Originally published at Gatestone Institute.
French President François Hollande was all smiles during his three-day state visit in the United States. Now he is back home, and he does not smile anymore. He cannot escape the reality that France is in extremely bad shape.
On January 26, thousands of people marched through Paris, chanting “Jews, France does not belong to you.” Some demonstrators were members of the extreme right. Most of them belonged to the so-called “black white Arab France”: young Muslims coming from suburban slums, leftist students and urban professionals imbued with politically correct ideas. Anti-Semitism in France has become so commonplace that it is now a part of the cultural landscape. The event was called “Day of Wrath,” a truism, considering that wrath now runs rampant through French society.
On February 2, another protest took place. It brought together a different group of people: Catholic conservatives wanting to defend the traditional family and reaffirm their opposition to gay marriage.
A few weeks earlier, a rebellion against taxes on trucks using French roads mobilized crowds in Brittany’s main cities : the rebels wore red caps, the symbol of revolts in the region since an anti-tax uprising in 1675. Some of them were workers furious at factory closures, others were Breton separatists. Several toll booths and cameras designed to monitor the trucks were destroyed. Manure was dumped at official buildings.
Although no large-scale riot has occurred since last fall, every weekend, dozens of cars are burned throughout the country, and violent attacks take place daily.
In October, a report prepared by the Ministry of the Interior spoke of a “widespread and multidimensional frustration” that had not yet crystallized, but could “ignite” anytime soon and lead to “sudden eruptions of fury” or even to a “full scale uprising.”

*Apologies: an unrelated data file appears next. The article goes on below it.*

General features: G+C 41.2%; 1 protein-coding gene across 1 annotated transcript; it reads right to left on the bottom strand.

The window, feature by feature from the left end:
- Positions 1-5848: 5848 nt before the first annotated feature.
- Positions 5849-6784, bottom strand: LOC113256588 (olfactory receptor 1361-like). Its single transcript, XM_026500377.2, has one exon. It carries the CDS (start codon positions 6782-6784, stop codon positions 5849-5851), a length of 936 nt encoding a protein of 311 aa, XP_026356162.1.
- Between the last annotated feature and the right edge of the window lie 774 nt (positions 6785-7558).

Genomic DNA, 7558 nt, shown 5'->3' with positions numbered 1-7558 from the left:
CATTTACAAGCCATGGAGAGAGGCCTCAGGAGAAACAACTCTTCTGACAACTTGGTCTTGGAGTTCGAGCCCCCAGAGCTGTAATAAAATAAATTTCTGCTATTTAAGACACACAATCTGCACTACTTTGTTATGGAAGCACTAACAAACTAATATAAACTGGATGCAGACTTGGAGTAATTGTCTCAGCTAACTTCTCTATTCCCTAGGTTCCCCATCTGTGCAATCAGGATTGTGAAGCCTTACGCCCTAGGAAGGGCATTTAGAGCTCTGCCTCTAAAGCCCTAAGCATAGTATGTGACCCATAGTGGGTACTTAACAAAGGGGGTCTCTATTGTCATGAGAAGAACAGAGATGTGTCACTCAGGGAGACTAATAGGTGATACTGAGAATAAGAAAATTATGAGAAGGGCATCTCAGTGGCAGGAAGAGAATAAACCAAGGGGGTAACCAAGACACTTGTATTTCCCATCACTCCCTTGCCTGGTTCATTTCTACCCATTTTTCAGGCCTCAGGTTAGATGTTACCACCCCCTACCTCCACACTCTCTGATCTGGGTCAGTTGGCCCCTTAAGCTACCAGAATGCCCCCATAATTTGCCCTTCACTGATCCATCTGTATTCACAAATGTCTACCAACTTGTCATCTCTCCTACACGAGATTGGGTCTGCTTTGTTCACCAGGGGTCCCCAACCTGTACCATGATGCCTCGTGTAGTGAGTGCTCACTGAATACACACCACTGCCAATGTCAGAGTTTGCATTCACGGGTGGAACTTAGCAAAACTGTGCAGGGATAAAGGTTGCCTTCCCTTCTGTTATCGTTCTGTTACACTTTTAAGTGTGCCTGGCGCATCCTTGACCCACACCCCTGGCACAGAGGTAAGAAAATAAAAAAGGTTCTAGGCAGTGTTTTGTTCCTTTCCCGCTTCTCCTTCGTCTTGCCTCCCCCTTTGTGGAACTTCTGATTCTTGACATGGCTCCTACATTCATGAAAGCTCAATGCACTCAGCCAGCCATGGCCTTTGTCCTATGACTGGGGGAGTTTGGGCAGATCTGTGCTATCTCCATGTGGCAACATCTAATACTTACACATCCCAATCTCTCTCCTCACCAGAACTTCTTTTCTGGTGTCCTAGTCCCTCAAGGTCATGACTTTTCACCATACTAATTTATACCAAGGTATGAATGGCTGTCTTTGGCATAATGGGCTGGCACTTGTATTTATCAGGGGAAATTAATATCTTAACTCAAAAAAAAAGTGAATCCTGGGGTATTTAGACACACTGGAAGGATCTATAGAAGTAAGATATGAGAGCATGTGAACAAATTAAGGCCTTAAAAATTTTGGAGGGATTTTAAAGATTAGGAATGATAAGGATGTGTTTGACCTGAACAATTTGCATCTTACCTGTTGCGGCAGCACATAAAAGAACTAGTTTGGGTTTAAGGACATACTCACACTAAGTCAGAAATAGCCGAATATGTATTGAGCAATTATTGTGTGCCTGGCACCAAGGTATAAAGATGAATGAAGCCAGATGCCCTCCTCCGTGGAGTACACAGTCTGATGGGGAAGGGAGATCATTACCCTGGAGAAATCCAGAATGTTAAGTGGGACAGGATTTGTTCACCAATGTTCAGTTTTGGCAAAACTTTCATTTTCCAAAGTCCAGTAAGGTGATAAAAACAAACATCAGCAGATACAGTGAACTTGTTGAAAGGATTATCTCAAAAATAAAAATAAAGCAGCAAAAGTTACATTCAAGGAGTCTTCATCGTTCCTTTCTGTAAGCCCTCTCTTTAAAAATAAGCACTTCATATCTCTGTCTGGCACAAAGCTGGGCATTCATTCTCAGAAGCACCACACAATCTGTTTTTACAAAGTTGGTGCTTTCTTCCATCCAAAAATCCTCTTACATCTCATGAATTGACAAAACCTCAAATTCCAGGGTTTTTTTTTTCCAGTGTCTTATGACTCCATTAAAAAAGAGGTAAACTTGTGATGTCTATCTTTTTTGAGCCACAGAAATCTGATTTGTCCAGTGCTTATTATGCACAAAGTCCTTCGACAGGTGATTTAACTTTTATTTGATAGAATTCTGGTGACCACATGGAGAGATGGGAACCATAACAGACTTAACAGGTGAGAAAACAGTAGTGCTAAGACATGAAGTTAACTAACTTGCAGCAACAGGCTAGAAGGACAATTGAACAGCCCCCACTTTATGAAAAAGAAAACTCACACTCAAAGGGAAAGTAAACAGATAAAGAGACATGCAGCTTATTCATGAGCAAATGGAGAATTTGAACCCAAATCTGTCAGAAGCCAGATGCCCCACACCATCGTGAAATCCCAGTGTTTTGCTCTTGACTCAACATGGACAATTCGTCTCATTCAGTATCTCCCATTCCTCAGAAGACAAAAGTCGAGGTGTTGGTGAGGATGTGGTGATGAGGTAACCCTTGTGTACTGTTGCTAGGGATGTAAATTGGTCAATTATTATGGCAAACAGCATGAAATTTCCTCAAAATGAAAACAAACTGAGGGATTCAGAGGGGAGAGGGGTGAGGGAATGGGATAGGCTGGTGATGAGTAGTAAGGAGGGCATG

Surveys conducted by the government were recently published in the magazine Valeurs actuelles. They show that “frustration” is reaching an unprecedented level, and directed at a multitude of targets such as “European construction,” “globalization,” “capitalism,” “finance,” politics in general, and even democracy, which is rejected by more than 50% of the French. They report a sense of national decline (76% of the French think the country is “terminally ill”), and a growing xenophobic hatred against Muslims, as well as against Jews. They also report a strong desire to see a “strong person” emerge who would restore “order.” Twelve percent of respondents explicitly say they want a military dictatorship.
Various economists describe France as the “new sick man of Europe,” and they have good reasons to say so. In 2013, 62,000 businesses have closed their doors, and their employees have virtually no hope of finding a new job. Growth has been close to zero for almost a decade. The number of poor now exceeds 9,000,000, more than 15% of the population. The official unemployment rate is higher than 10%, and does not include 2,200,000 beneficiaries of the guaranteed minimum income (RSA) that any adult over twenty-five has the right to collect. Public spending accounts for 57% of GDP, an absolute record in the developed world. Compulsory levies are up to 46% of GDP and are the highest in Europe. Foreign investments fell 77% in 2013. The country’s debt is growing at an ever faster pace, and nothing for the moment seems able to stop a movement resembling a free fall.
On January 14, François Hollande spoke of “supply-side reforms”: while requesting that companies create jobs now, he promised to lower the costs that now preventing job creation — but not sooner than 2017.
Economic difficulties are associated with social problems : there are now over 750 “no-go zones” that police dare not enter. Officially, they are called “sensitive urban zones” but the name is not fooling anyone. Crime rates are exploding: a book published last year, France: A Clockwork Orange, explained in detail how the statistical counting rules for recorded crimes were distorted and did not reflect reality.
About the Author: Guy Millière is Professor at the University of Paris. He has published 27 books on France, Europe, the United States and the Middle East.
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